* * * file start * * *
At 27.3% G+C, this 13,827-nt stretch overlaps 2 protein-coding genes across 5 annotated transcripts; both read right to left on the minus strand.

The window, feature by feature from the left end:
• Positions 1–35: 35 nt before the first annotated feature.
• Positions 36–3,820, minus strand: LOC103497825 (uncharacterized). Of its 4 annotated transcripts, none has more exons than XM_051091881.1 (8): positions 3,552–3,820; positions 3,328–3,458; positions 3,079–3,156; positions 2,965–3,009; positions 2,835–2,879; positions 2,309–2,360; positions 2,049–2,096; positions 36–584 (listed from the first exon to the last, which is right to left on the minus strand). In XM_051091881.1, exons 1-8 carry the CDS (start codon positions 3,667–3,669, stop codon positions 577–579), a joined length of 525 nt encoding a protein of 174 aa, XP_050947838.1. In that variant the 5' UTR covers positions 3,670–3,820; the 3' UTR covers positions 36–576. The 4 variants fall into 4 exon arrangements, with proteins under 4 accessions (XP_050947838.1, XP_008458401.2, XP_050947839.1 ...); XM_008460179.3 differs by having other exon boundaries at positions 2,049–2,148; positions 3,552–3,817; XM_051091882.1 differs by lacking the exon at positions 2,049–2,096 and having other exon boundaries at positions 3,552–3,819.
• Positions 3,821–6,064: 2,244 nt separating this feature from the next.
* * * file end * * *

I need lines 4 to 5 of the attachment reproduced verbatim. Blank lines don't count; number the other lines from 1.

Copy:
• Positions 36–3,820, minus strand: LOC103497825 (uncharacterized). Of its 4 annotated transcripts, none has more exons than XM_051091881.1 (8): positions 3,552–3,820; positions 3,328–3,458; positions 3,079–3,156; positions 2,965–3,009; positions 2,835–2,879; positions 2,309–2,360; positions 2,049–2,096; positions 36–584 (listed from the first exon to the last, which is right to left on the minus strand). In XM_051091881.1, exons 1-8 carry the CDS (start codon positions 3,667–3,669, stop codon positions 577–579), a joined length of 525 nt encoding a protein of 174 aa, XP_050947838.1. In that variant the 5' UTR covers positions 3,670–3,820; the 3' UTR covers positions 36–576. The 4 variants fall into 4 exon arrangements, with proteins under 4 accessions (XP_050947838.1, XP_008458401.2, XP_050947839.1 ...); XM_008460179.3 differs by having other exon boundaries at positions 2,049–2,148; positions 3,552–3,817; XM_051091882.1 differs by lacking the exon at positions 2,049–2,096 and having other exon boundaries at positions 3,552–3,819.
• Positions 3,821–6,064: 2,244 nt separating this feature from the next.